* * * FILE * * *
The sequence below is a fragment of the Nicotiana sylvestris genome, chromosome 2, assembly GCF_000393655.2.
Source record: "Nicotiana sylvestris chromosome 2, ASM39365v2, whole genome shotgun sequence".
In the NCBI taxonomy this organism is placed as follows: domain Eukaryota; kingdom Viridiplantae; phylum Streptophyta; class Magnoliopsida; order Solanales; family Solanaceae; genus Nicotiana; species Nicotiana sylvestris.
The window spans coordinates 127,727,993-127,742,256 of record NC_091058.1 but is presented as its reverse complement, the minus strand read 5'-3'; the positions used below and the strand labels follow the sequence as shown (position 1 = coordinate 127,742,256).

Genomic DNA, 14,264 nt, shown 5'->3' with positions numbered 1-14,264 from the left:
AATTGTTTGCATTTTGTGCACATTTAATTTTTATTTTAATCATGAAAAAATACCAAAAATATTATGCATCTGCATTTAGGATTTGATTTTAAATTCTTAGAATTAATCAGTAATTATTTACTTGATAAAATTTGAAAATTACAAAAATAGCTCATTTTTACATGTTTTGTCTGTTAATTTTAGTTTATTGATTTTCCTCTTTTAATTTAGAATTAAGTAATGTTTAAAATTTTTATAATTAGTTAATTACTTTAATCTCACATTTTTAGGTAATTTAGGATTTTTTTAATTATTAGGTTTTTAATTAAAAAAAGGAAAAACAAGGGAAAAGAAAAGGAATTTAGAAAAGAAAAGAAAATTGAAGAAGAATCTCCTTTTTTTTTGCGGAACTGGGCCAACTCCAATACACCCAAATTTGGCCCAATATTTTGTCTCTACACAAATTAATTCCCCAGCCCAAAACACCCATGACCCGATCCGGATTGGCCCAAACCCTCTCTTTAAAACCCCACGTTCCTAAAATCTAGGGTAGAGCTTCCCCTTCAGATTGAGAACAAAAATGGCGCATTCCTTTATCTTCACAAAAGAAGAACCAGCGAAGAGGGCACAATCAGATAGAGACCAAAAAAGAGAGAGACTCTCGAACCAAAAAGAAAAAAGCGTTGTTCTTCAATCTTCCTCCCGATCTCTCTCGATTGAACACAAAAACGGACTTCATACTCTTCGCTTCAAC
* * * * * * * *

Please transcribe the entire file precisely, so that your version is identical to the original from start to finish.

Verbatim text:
The sequence below is a fragment of the Nicotiana sylvestris genome, chromosome 2, assembly GCF_000393655.2.
Source record: "Nicotiana sylvestris chromosome 2, ASM39365v2, whole genome shotgun sequence".
In the NCBI taxonomy this organism is placed as follows: domain Eukaryota; kingdom Viridiplantae; phylum Streptophyta; class Magnoliopsida; order Solanales; family Solanaceae; genus Nicotiana; species Nicotiana sylvestris.
The window spans coordinates 127,727,993-127,742,256 of record NC_091058.1 but is presented as its reverse complement, the minus strand read 5'-3'; the positions used below and the strand labels follow the sequence as shown (position 1 = coordinate 127,742,256).

Genomic DNA, 14,264 nt, shown 5'->3' with positions numbered 1-14,264 from the left:
AATTGTTTGCATTTTGTGCACATTTAATTTTTATTTTAATCATGAAAAAATACCAAAAATATTATGCATCTGCATTTAGGATTTGATTTTAAATTCTTAGAATTAATCAGTAATTATTTACTTGATAAAATTTGAAAATTACAAAAATAGCTCATTTTTACATGTTTTGTCTGTTAATTTTAGTTTATTGATTTTCCTCTTTTAATTTAGAATTAAGTAATGTTTAAAATTTTTATAATTAGTTAATTACTTTAATCTCACATTTTTAGGTAATTTAGGATTTTTTTAATTATTAGGTTTTTAATTAAAAAAAGGAAAAACAAGGGAAAAGAAAAGGAATTTAGAAAAGAAAAGAAAATTGAAGAAGAATCTCCTTTTTTTTTGCGGAACTGGGCCAACTCCAATACACCCAAATTTGGCCCAATATTTTGTCTCTACACAAATTAATTCCCCAGCCCAAAACACCCATGACCCGATCCGGATTGGCCCAAACCCTCTCTTTAAAACCCCACGTTCCTAAAATCTAGGGTAGAGCTTCCCCTTCAGATTGAGAACAAAAATGGCGCATTCCTTTATCTTCACAAAAGAAGAACCAGCGAAGAGGGCACAATCAGATAGAGACCAAAAAAGAGAGAGACTCTCGAACCAAAAAGAAAAAAGCGTTGTTCTTCAATCTTCCTCCCGATCTCTCTCGATTGAACACAAAAACGGACTTCATACTCTTCGCTTCAAC